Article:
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The Death and Life of Drama

The Death and Life of Drama
Reflections on Writing and Human Nature

A veteran screenwriter and screenwriting teacher's probing analysis of the dramatic elements that make good films “work”

January 2005
This is a print-on-demand title. Expedited shipping is not available.
272 pages | 6 x 9 |

What makes a film "work," so that audiences come away from the viewing experience refreshed and even transformed in the way they understand themselves and the world around them? In The Death and Life of Drama, veteran screenwriter and screenwriting teacher Lance Lee tackles this question in a series of personal essays that thoroughly analyze drama's role in our society, as well as the elements that structure all drama, from the plays of ancient Athens to today's most popular movies.

Using examples from well-known classical era and recent films, Lee investigates how writers handle dramatic elements such as time, emotion, morality, and character growth to demonstrate why some films work while others do not. He seeks to define precisely what "action" is and how the writer and the viewer understand dramatic reality. He looks at various kinds of time in drama, explores dramatic context from Athens to the present, and examines the concept of comedy. Lee also proposes a novel "five act" structure for drama that takes account of the characters' past and future outside the "beginning, middle, and end" of the story. Deftly balancing philosophical issues and practical concerns, The Death and Life of Drama offers a rich understanding of the principles of successful dramatic writing for screenwriters and indeed everyone who enjoys movies and wants to know why some films have such enduring appeal for so many people.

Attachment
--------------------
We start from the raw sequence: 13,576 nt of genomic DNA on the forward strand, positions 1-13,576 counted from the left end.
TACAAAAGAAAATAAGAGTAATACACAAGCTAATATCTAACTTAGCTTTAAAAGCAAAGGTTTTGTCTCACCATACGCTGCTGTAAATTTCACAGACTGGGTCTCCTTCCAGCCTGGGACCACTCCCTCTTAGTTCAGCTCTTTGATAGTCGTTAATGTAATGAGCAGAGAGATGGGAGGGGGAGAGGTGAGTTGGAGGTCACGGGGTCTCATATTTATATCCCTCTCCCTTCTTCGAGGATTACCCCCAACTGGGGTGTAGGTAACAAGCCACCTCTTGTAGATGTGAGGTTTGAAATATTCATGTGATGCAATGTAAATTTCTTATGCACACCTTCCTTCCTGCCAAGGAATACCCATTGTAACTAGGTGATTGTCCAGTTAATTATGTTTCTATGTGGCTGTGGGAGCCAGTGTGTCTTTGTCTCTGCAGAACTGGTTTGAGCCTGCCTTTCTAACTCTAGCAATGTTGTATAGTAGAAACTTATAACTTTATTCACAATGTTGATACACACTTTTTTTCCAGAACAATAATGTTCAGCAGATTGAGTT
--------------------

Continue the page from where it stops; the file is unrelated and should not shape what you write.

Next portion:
• Preface
  • Part I. Immediate Issues
    • 1. By the Ocean of Time
      • Time
      • The Argument We Are Caught In
      • Time and Drama
      • Slow vs. Swift
    • 2. The Heavy as Opposed to . . .
      • The Heavy vs. the Exhilarating
      • Freud, Civilization, and the Heavy
      • The Descent into the Heavy
    • 3. Moral Substance and Ambiguity
      • Morality and Screenplays?
      • Typing and Volition in . . .
      • The Heavy and Moral . . .
      • But What Are We Morally Ambiguous About?
    • 4. Complexity vs. Fullness
      • Belief vs. Disbelief: Complexity
      • Fullness
      • Typing, Volition, and Fullness
      • Endings
      • A Diagram
  • Part II. The Cooked and the Raw
    • 5. The Cooked and the Raw
      • Cooked Emotion
      • The Raw
      • Blending the Cooked and the Raw
      • Antecedents
    • 6. The Smart and the Dumb
      • Flat and Round
      • Hamlet and the Dumb
      • John Nash and the Smart
      • Plot-Handling Implications
  • Part III. The Lost Poetics of Comedy
    • 7. The Lost Poetics of Comedy
      • The Comic Universe
      • Winnicott and Play
      • Some Diagrams
      • The Two Roads
      • The Bones of the Comic Angle of Vision
      • The Cooked and Comedy
      • The New Beginning in Comedy
      • Another Diagram
      • The Smart and Dumb in Comedy
  • Part IV. The Nature of Dramatic Action